Freedom or Death

by Nikos Kazantzakis

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Captain Michales is obsessed with the ideal of freedom. He does not listen to his wife or to the elders of Meghalo Kastro. Turks, with the exception of Michales’s boyhood friend Nuri Bey, are Michales’s natural enemies. Counterbalancing this obsession is Michales’s attraction to Nuri’s wife, Eminé. He is enraptured by her beauty and enchanting voice, but he realizes that this attraction interferes with his total dedication to the liberation of Crete. Another problem is his heavy drinking bouts, which are usually followed by senseless cruelty toward Turks.

At the same gathering at which Eminé first captivates Michales, another Cretan fighter, Captain Polyxigis, also falls under her spell. It is Polyxigis who eventually wins Eminé’s heart and becomes her lover. Michales is jealous of Polyxigis, although he respects him as a comrade in arms.

Polyxigis’s success in winning Eminé does not stop Michales from trying to impress her. In a contest of strength, Michales wins a match over Nuri, who is devastated and feels ineffectual in the eyes of Eminé. Nuri becomes further humiliated in a fight with Michales’s brother Manusakas. Although he manages to kill Manusakas, Nuri is permanently emasculated by a knife wound.

Michales, hearing of his brother’s murder, renounces his childhood friendship with Nuri and vows revenge. When the opportune moment comes, however, he finds Nuri in a pathetic condition and relents. Nuri, who wanted to die in battle, loses his manhood, his wife, his friend, and his honor. He commits suicide. Nuri’s death saddens Michales but emboldens Polyxigis to propose marriage to Eminé. He succeeds in converting her from Islam to Christianity.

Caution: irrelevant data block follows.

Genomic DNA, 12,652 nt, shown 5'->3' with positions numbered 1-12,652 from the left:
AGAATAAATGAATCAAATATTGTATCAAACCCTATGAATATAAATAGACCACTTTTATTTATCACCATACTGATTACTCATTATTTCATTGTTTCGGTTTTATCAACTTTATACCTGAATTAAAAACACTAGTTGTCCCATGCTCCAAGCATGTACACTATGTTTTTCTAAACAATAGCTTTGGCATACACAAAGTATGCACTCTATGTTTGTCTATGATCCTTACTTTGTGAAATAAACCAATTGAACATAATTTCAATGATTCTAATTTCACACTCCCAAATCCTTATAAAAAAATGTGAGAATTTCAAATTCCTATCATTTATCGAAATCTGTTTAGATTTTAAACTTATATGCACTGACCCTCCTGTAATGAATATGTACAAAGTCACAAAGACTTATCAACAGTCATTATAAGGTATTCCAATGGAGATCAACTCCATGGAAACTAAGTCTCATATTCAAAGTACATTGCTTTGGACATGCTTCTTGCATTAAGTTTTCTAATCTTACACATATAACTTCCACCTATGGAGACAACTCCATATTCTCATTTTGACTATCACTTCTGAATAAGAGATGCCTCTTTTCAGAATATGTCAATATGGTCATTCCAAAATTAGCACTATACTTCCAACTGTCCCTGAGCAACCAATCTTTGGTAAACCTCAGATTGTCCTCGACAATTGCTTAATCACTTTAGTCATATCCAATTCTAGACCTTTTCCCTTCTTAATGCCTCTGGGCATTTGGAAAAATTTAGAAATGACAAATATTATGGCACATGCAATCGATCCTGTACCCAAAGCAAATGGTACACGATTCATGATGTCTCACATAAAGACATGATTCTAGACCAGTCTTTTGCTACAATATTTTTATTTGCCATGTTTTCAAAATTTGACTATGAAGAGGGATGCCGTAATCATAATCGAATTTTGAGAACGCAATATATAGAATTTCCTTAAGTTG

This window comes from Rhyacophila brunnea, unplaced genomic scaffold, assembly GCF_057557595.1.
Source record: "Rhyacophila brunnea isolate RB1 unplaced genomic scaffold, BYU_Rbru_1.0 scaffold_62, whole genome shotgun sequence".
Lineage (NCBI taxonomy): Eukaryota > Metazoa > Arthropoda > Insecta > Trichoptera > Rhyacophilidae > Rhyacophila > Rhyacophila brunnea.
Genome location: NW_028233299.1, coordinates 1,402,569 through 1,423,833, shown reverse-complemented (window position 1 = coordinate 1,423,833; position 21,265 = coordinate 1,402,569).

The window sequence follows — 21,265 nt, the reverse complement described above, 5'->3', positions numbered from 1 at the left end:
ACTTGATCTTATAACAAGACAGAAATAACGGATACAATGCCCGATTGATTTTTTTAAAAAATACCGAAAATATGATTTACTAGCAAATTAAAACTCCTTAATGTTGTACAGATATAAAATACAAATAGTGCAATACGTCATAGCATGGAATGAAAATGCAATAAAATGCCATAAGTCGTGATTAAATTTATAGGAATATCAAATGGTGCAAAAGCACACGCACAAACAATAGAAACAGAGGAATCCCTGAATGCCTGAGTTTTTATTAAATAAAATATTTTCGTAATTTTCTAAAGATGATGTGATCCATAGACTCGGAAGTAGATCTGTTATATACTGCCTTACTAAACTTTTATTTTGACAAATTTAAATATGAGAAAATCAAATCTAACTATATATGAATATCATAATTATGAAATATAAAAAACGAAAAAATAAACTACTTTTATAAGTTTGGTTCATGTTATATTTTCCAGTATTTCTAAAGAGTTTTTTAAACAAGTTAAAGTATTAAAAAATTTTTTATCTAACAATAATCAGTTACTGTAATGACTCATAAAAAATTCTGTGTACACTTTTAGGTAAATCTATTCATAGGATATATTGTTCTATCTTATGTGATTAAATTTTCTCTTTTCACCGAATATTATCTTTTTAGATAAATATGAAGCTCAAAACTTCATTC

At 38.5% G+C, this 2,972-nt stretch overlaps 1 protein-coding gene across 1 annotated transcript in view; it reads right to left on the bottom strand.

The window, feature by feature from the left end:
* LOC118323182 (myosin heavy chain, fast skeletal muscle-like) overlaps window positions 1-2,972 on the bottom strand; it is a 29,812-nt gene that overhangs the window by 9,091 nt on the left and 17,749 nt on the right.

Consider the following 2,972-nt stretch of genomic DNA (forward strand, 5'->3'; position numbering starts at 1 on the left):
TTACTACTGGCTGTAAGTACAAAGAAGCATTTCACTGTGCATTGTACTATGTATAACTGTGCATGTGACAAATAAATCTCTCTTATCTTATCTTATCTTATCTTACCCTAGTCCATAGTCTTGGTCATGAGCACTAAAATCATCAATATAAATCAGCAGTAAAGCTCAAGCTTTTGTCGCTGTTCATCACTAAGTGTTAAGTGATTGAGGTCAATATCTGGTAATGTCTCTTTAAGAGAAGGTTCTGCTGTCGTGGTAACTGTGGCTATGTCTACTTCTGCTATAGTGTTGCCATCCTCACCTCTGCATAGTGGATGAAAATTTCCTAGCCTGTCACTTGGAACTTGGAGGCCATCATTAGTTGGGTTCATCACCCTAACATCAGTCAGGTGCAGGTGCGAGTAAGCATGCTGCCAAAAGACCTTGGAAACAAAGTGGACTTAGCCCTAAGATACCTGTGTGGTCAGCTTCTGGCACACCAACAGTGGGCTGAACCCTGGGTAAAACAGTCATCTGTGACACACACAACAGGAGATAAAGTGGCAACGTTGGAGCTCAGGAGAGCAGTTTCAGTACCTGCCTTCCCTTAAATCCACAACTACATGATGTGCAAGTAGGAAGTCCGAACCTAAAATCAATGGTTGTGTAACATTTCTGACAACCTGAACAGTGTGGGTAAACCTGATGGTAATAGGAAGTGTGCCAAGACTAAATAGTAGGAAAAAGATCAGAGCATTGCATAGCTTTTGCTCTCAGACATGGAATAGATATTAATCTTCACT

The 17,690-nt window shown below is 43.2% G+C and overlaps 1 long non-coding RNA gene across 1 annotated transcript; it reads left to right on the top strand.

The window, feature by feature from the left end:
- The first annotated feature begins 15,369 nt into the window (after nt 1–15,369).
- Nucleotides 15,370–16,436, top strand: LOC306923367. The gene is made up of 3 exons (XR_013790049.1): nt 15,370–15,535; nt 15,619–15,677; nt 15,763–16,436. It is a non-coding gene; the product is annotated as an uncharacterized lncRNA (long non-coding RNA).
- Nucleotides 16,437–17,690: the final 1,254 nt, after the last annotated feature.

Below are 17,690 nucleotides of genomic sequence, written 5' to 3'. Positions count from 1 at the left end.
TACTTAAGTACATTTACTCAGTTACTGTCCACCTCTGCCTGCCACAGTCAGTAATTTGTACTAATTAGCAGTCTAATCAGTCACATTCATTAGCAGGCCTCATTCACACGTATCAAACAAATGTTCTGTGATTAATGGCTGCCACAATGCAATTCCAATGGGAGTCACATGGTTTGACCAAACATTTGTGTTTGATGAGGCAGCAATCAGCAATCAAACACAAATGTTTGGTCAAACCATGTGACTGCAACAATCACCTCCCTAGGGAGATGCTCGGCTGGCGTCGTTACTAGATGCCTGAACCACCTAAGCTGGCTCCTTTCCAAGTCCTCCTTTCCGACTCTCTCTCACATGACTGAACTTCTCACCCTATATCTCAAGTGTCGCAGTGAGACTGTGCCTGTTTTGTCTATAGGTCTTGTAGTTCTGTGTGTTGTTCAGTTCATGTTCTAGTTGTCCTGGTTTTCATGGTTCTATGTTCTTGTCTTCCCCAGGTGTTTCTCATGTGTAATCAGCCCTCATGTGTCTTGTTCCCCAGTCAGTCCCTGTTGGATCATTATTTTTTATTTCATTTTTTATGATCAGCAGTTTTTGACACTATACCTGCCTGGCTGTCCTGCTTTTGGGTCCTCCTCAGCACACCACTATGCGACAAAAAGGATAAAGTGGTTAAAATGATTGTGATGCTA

The war intensifies. The Turks make major advances and pillage many towns, slaughtering the inhabitants. Michales with two hundred rebels and sixty-five monks defends the monastery of Arkadi for two days and nights against fifteen thousand Turks. In the midst of the fighting, Michales receives word that Eminé was captured by Turks. He and a group of his men rush off to rescue her. By the time he returns, the monastery is on the verge of collapse. He feels guilt and shame. He refuses to surrender in spite of the odds. All other officers and troops retreat except Michales and a few of his devoted followers.

Michales’s dedication is infectious and transforms others. His brother Tityros, an ineffectual schoolteacher, gets involved in petty domestic rivalries that result in his killing his brother-in-law. His wife, Vangelio, heartbroken over her brother’s death, kills herself. These events and his brother’s influence spur a spiritual transformation in Tityros. He becomes a revolutionary.

Another transformation takes place in Kosmas, Michales’s nephew. Kosmas is an intellectual who is studying at a German university. He surprises his family by coming home with Noemi, his Russian-Jewish wife. Upon their arrival, Sefakas, Kosmas’s grandfather, dies. The family thinks it is time for Michales to retreat and to come home. Kosmas volunteers to go to the mountains to persuade his uncle to return. He carries letters from the family and from the elders of Crete that accept failure of the revolt and request Michales’s return.

When he enters the trenches where Michales is valiantly fighting the Turks, Kosmas is strongly affected by his uncle’s idealism. Instead of trying to persuade him to come back, he joins in the fighting. Shortly afterward, the young freedom fighter is captured and beheaded by the Turks.

When the Turks finally ram through the gate of the monastery, a Cretan fighter fires his pistol into an underground powder vault where six hundred women and children are hiding. All perish, together with everyone at the monastery, including the hundreds of Turks who had already entered.

Michales grabs his nephew’s severed head by the hair and, raising it like a banner, charges the enemy roaring, “Freedom or . . .” Before he can finish the famous Cretan slogan, the Turkish bullets find their target.

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